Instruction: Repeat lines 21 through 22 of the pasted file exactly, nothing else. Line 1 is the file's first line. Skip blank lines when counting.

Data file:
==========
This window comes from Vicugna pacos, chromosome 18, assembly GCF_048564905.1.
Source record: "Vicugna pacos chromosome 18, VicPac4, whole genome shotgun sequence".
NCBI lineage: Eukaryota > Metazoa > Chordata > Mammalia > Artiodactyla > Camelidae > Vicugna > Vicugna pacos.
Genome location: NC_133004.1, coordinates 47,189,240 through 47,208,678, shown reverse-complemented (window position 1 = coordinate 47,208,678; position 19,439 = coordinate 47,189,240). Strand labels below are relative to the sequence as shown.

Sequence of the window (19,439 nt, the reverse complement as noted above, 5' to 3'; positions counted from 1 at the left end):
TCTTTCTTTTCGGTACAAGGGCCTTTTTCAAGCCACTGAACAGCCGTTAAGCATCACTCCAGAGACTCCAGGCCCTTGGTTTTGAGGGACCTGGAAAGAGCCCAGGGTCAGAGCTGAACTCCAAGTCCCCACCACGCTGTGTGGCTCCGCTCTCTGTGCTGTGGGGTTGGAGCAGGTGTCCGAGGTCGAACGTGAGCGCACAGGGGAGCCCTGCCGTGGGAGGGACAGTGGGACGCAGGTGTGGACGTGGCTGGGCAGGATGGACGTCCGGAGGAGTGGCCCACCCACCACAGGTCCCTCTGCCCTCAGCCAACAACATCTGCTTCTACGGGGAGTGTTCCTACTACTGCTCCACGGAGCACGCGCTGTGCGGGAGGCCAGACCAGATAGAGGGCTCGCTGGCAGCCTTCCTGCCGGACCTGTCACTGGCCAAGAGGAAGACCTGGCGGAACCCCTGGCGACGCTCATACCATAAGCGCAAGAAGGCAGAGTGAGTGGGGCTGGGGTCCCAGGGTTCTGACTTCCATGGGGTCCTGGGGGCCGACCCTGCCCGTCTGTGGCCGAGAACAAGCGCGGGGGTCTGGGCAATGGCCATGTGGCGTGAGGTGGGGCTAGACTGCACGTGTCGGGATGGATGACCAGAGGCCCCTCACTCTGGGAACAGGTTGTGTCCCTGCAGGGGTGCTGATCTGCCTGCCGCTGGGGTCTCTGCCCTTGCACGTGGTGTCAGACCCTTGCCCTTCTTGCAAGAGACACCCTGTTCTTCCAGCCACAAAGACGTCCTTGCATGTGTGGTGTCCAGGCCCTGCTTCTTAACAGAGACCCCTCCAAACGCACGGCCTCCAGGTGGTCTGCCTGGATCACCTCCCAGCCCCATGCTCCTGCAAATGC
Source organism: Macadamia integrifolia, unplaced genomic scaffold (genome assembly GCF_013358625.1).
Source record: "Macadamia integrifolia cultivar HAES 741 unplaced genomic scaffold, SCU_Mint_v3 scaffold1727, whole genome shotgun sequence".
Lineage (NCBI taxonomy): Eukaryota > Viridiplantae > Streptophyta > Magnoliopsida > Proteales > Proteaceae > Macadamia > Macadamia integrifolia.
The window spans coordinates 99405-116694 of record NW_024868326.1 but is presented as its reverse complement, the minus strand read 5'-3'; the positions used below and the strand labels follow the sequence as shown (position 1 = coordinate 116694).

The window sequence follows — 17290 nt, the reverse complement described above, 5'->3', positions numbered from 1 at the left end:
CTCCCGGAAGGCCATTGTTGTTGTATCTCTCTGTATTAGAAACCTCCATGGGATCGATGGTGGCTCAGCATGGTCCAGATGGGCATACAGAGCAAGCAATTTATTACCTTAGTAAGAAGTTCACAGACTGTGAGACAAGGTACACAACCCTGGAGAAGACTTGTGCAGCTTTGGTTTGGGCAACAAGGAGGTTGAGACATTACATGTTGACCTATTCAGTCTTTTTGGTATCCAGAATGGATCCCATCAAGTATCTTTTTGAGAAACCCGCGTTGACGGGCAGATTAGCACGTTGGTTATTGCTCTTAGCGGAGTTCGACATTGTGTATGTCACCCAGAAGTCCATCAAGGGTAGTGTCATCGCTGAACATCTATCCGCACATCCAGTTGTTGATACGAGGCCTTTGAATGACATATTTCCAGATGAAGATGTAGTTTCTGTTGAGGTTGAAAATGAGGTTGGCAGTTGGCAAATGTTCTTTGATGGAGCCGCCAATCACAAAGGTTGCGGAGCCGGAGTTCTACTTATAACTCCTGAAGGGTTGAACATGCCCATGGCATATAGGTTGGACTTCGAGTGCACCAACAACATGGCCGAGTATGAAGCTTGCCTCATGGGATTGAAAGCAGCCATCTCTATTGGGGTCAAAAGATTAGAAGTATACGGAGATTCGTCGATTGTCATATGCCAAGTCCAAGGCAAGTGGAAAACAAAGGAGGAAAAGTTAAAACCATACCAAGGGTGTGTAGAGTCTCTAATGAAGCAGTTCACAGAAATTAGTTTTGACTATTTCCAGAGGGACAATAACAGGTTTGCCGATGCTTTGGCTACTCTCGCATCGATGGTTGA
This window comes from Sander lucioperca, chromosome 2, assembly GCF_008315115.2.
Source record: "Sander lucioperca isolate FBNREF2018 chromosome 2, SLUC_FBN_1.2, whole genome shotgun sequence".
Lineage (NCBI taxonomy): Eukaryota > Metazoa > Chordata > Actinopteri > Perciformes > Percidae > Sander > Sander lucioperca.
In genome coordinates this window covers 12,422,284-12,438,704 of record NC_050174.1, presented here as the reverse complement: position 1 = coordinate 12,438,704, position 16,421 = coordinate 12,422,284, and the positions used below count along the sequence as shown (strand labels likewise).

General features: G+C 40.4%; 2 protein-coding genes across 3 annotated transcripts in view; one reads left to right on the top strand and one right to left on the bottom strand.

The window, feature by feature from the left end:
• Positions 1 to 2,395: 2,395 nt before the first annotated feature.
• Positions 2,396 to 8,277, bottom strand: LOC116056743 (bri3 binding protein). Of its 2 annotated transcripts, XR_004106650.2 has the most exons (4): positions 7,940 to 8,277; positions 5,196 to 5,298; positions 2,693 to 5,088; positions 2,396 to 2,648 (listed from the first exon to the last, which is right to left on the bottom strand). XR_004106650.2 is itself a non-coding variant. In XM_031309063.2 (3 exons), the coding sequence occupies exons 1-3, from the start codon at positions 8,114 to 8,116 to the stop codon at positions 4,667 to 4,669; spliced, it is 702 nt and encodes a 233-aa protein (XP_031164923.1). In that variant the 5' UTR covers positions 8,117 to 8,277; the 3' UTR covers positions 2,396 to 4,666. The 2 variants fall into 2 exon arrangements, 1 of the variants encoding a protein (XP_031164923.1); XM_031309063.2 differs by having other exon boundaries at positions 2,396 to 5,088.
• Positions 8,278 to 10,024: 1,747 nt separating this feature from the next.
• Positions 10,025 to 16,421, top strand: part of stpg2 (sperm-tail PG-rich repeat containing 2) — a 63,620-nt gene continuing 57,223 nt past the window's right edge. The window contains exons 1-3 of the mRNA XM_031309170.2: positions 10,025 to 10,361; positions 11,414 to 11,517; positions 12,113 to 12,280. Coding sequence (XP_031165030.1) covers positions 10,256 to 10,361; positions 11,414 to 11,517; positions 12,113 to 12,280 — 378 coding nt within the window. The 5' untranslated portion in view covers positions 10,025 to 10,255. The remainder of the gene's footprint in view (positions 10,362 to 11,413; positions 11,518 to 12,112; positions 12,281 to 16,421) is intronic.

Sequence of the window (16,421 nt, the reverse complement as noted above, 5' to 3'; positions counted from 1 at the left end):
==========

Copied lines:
• Positions 8,278 to 10,024: 1,747 nt separating this feature from the next.
• Positions 10,025 to 16,421, top strand: part of stpg2 (sperm-tail PG-rich repeat containing 2) — a 63,620-nt gene continuing 57,223 nt past the window's right edge. The window contains exons 1-3 of the mRNA XM_031309170.2: positions 10,025 to 10,361; positions 11,414 to 11,517; positions 12,113 to 12,280. Coding sequence (XP_031165030.1) covers positions 10,256 to 10,361; positions 11,414 to 11,517; positions 12,113 to 12,280 — 378 coding nt within the window. The 5' untranslated portion in view covers positions 10,025 to 10,255. The remainder of the gene's footprint in view (positions 10,362 to 11,413; positions 11,518 to 12,112; positions 12,281 to 16,421) is intronic.